Density was determined from measurements of sample weight and volume. Moisture content was determined for samples equilibrated at 50% relative humidity or more than two days following AACC method 44-15A (AACC 1983). Total surface area, pore diameters, and pore volume were determined by BET analysis (Porous Materials, Inc., Analytical Services Division, Ithaca, N.Y. 14850).
Results. Starch alcogels that were dried using the CO2 extraction or the CPD processes were similar in density and appearance. Starch alcogels dried by these processes were subjected to very low surface tension forces (Table I) and had final volumes similar to that of their alcogels. The matrix of the high amylose corn starch alcogels did not collapse when dried by either of these two processes. The high amylose corn starch foams were white and opaque and had a final dry density that was much lower than that of wheat and corn starch foams and were only slightly higher than the lowest theoretical density (Table I).
Alcogels dried in air (ethanol in contact with air, Table I) were subjected to much smaller surface tension forces compared to air-dried aquagels (water in contact with air, Table I). (The air-dried aquagels are not in accordance with the invention but were prepared for comparison purposes.) The air dried wheat and corn starch alcogels did not collapse into a thin film during the drying process as did the air-dried aquagels. The air-dried wheat and corn starch alcogels had a mean dry density comparable to samples dried by liquid CO2 extraction and CPD (Table I). The high amylose corn starch alcogels could not be air-dried without collapsing into a dense, translucent mass (Table I).
Samples conditioned at 50% relative humidity had a mean moisture content of 11.5% which largely accounted for the higher density of conditioned foams (compare Table I, II, and III). However, the density of conditioned samples may also have been affected by dimensional changes as the samples aged. The thermal conductivity for air-dried alcogels was higher than for samples prepared by CO2 extraction or CPD (Tables II-IV). There was no significant difference in thermal conductivity for samples prepared by CO2 extraction or CPD. Freeze-dried wheat (Table II) and corn (Table III) starch aquagel samples were prepared for comparison purposes. It should be noted that freeze drying is not in accordance with the invention. These samples had among the highest thermal conductivities recorded for any of the drying techniques even though they had the lowest conditioned densities and thus are not as good an insulating material as the starch foams of the invention. The high amylose corn starch-based microcellular foams (Table IV) had a much lower thermal conductivity than any of the samples tested. The starch-based microcellular foams were compared to an expanded-bead polystyrene foam sample (Table IV). The polystyrene sample had a thermal conductivity similar to those of the CPD wheat (Table II) and corn (Table III) starch foams even though its density was much lower.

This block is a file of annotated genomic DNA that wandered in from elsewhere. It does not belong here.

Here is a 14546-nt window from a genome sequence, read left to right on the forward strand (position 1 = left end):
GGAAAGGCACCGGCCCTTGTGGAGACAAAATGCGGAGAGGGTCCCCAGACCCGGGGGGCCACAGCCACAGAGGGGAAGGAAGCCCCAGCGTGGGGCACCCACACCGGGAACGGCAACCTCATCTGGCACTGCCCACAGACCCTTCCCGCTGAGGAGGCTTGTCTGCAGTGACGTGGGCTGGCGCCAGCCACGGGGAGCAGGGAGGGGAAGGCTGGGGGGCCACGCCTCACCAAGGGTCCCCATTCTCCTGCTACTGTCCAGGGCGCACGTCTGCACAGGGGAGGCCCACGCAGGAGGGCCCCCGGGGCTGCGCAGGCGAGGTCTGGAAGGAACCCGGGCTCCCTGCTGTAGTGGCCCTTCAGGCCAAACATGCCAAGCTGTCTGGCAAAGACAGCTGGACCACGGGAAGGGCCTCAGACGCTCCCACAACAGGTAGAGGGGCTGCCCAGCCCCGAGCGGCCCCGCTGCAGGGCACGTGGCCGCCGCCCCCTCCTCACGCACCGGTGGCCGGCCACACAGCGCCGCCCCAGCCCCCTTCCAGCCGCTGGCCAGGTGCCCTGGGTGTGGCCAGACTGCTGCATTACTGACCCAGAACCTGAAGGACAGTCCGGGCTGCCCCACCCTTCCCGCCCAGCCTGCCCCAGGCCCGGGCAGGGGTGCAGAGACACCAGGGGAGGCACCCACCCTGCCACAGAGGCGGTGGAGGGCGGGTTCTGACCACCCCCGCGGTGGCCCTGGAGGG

The mechanical properties of the starch foams appears closely related to density. The relationship between density and compressive strength was positive was nearly linear for starch foams consisting of a wide range in density (FIG. 1). A similar relationship was observed between modulus of elasticity and density. This relationship shows that foams with different densities and mechanical properties can be made.
The mean compressive strengths and densities for wheat and corn starch samples were higher for air-dried samples compared to CO2 extracted and CPD samples although the differences were not statistically significant (P>0.05) due to sample variability (Tables II and III). The corn starch foams had greater compressive strength and density than the wheat starch and high amylose corn starch samples. All the starch foams had much higher compressive strengths and moduli of elasticity than expanded-bead polystyrene (Table II-IV).
The ratio of elastic:plastic deformation resulting from a 10% compressive strain was lowest for the CO2 equilibrated wheat and corn starch foams and highest for the freeze-dried starch foams (foams not in accordance with the invention, but for comparison purposes) (see Tables II and III). The tensile stress required to break wheat and corn starch foams was much less than the compressive stress required to deform the samples ten percent (compare tensile and compressive strength, Tables II and III). The high amylose corn starch foams had tensile and compressive strengths that were similar. In contrast, the expanded-bead polystyrene and freeze-dried starch samples had greater tensile strength than compressive strength (Tables II-IV).
The total surface areas of the starch foams from unmodified corn and high amylose corn were 50 and 145 m2 /gm, respectively (Table V). The surface areas for unmodified corn and wheat starch foams was surprisingly dissimlar (Table V) in view of the fact that both have similar amylose:amylopectin ratios. The average pore diameters were similar for foams made from all three starches although the pore size range was greatest for the unmodified corn starch foam Table V). The unmodified corn starch had a much lower total pore volume than the wheat or high amylose corn starch foams. The high amylose corn starch foams had the highest total pore volume (Table V).